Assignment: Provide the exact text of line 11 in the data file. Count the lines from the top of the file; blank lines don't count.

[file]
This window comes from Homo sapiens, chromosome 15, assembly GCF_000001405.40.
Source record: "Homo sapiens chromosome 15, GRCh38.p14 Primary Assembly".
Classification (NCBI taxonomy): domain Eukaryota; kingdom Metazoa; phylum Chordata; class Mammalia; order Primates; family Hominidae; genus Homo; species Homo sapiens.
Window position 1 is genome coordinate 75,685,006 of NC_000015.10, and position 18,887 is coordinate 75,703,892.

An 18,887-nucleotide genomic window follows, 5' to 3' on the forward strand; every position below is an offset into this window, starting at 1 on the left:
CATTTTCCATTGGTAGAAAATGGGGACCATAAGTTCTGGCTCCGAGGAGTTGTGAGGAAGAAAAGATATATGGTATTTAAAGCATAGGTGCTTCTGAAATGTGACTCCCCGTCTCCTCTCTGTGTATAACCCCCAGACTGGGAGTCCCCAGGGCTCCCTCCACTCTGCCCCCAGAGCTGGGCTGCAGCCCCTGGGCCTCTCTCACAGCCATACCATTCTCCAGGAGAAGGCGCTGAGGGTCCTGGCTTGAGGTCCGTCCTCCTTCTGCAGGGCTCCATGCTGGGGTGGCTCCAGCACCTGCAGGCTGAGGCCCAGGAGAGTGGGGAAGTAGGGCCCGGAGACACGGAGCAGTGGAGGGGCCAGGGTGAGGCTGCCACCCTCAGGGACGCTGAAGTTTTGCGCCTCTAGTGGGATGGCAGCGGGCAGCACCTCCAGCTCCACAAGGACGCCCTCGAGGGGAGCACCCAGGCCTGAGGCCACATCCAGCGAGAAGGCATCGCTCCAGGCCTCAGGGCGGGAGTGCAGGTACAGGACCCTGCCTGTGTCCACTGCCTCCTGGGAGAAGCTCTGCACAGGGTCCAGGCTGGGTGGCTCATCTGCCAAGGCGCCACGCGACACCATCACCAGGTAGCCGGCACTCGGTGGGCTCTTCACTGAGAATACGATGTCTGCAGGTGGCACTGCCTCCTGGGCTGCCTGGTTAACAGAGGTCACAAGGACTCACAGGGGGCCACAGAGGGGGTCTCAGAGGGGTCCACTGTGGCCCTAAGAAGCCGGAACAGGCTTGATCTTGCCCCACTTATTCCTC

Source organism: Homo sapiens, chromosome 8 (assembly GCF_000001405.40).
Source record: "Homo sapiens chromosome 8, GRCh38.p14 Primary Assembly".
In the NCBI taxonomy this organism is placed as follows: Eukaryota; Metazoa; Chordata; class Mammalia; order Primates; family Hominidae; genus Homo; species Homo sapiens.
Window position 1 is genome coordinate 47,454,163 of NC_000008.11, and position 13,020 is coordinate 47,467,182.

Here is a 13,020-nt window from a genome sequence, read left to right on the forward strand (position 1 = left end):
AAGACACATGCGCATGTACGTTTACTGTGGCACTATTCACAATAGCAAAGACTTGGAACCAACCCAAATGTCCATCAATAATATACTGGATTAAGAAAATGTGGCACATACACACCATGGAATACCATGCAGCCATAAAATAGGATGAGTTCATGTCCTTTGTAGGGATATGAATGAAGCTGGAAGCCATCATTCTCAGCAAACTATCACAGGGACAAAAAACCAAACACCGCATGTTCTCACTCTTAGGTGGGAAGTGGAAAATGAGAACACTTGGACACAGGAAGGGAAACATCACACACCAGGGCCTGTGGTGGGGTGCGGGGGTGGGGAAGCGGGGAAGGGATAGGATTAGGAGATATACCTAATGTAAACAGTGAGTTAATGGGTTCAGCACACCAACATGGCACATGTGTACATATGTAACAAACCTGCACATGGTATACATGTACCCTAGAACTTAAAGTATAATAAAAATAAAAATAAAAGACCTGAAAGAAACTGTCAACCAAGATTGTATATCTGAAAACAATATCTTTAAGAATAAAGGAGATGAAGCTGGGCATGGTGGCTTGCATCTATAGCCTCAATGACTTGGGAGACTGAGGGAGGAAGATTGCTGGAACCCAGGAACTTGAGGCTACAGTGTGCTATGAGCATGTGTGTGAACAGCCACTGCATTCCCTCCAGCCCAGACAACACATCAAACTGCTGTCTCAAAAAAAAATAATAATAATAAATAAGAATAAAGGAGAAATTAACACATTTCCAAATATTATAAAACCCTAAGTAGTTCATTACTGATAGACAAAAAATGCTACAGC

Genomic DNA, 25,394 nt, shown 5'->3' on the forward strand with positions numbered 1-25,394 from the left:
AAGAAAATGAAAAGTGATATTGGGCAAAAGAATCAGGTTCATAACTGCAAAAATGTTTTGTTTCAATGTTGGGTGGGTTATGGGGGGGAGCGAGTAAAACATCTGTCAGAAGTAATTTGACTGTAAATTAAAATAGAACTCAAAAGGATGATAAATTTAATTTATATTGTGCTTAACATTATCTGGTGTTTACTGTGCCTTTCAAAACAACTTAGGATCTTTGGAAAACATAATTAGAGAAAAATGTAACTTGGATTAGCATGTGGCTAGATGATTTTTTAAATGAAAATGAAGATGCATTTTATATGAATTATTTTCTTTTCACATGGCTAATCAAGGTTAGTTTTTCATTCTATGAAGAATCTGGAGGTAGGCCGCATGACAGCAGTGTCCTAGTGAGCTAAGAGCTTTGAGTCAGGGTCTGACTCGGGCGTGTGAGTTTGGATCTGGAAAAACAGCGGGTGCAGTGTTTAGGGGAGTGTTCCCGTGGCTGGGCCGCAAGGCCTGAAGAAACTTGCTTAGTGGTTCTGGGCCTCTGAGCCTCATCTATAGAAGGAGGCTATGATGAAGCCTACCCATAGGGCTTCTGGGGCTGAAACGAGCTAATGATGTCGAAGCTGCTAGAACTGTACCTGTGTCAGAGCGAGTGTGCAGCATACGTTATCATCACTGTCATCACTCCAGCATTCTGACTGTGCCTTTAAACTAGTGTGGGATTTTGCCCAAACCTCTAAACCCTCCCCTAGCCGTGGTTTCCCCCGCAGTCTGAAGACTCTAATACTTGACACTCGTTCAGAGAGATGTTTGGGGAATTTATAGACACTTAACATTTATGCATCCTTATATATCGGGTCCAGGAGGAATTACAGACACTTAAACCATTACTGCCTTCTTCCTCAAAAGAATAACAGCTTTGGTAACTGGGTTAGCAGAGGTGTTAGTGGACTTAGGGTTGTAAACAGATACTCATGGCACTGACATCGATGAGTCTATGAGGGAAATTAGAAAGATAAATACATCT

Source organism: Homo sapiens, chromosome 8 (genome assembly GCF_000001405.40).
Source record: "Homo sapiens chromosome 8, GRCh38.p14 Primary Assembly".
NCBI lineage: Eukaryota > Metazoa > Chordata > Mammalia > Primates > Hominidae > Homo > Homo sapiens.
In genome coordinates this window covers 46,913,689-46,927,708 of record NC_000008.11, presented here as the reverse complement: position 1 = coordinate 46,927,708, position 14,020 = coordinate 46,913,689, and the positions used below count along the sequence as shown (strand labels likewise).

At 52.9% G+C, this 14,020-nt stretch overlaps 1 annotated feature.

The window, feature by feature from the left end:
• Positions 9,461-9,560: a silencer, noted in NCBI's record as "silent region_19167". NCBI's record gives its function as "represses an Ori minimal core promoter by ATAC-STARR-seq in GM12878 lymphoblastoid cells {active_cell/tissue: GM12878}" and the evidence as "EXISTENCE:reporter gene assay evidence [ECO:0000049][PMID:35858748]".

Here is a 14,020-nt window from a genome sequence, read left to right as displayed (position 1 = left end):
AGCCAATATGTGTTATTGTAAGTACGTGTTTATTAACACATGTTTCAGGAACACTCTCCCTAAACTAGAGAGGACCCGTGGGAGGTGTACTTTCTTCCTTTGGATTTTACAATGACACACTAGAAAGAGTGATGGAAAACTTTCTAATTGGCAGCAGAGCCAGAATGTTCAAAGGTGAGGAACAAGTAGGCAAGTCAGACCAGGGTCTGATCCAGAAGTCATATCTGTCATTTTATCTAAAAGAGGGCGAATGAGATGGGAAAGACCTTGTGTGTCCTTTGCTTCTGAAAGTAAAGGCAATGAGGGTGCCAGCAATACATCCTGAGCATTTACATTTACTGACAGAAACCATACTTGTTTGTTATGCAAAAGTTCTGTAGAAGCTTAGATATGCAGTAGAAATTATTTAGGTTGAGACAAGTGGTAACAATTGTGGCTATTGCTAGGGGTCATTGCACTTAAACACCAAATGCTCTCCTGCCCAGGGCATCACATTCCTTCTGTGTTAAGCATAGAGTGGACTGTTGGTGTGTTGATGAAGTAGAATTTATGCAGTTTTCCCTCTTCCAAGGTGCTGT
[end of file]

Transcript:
Here is a 13,020-nt window from a genome sequence, read left to right on the forward strand (position 1 = left end):